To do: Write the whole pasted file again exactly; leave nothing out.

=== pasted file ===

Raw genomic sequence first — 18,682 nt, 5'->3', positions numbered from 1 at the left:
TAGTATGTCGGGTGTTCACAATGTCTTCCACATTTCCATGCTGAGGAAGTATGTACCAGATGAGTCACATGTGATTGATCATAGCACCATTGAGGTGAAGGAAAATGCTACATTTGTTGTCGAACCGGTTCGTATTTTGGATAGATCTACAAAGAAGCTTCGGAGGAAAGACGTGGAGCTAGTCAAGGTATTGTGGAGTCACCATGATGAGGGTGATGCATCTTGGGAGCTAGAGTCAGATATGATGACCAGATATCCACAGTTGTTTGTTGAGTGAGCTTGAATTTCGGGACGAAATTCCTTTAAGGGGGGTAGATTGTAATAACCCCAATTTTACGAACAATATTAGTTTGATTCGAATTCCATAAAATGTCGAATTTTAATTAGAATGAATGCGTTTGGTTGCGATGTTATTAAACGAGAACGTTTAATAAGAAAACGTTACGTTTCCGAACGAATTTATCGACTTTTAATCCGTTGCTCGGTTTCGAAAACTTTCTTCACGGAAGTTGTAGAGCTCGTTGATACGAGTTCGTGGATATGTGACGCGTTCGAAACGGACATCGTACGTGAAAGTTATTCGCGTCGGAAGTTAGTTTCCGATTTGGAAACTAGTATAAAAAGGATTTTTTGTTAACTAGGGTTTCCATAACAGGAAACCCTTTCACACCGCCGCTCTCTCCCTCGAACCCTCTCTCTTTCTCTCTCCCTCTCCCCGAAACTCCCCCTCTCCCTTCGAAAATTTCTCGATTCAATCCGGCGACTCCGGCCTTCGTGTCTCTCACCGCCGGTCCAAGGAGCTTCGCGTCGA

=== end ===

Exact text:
Raw genomic sequence first — 18,682 nt, 5'->3', positions numbered from 1 at the left:
TAGTATGTCGGGTGTTCACAATGTCTTCCACATTTCCATGCTGAGGAAGTATGTACCAGATGAGTCACATGTGATTGATCATAGCACCATTGAGGTGAAGGAAAATGCTACATTTGTTGTCGAACCGGTTCGTATTTTGGATAGATCTACAAAGAAGCTTCGGAGGAAAGACGTGGAGCTAGTCAAGGTATTGTGGAGTCACCATGATGAGGGTGATGCATCTTGGGAGCTAGAGTCAGATATGATGACCAGATATCCACAGTTGTTTGTTGAGTGAGCTTGAATTTCGGGACGAAATTCCTTTAAGGGGGGTAGATTGTAATAACCCCAATTTTACGAACAATATTAGTTTGATTCGAATTCCATAAAATGTCGAATTTTAATTAGAATGAATGCGTTTGGTTGCGATGTTATTAAACGAGAACGTTTAATAAGAAAACGTTACGTTTCCGAACGAATTTATCGACTTTTAATCCGTTGCTCGGTTTCGAAAACTTTCTTCACGGAAGTTGTAGAGCTCGTTGATACGAGTTCGTGGATATGTGACGCGTTCGAAACGGACATCGTACGTGAAAGTTATTCGCGTCGGAAGTTAGTTTCCGATTTGGAAACTAGTATAAAAAGGATTTTTTGTTAACTAGGGTTTCCATAACAGGAAACCCTTTCACACCGCCGCTCTCTCCCTCGAACCCTCTCTCTTTCTCTCTCCCTCTCCCCGAAACTCCCCCTCTCCCTTCGAAAATTTCTCGATTCAATCCGGCGACTCCGGCCTTCGTGTCTCTCACCGCCGGTCCAAGGAGCTTCGCGTCGA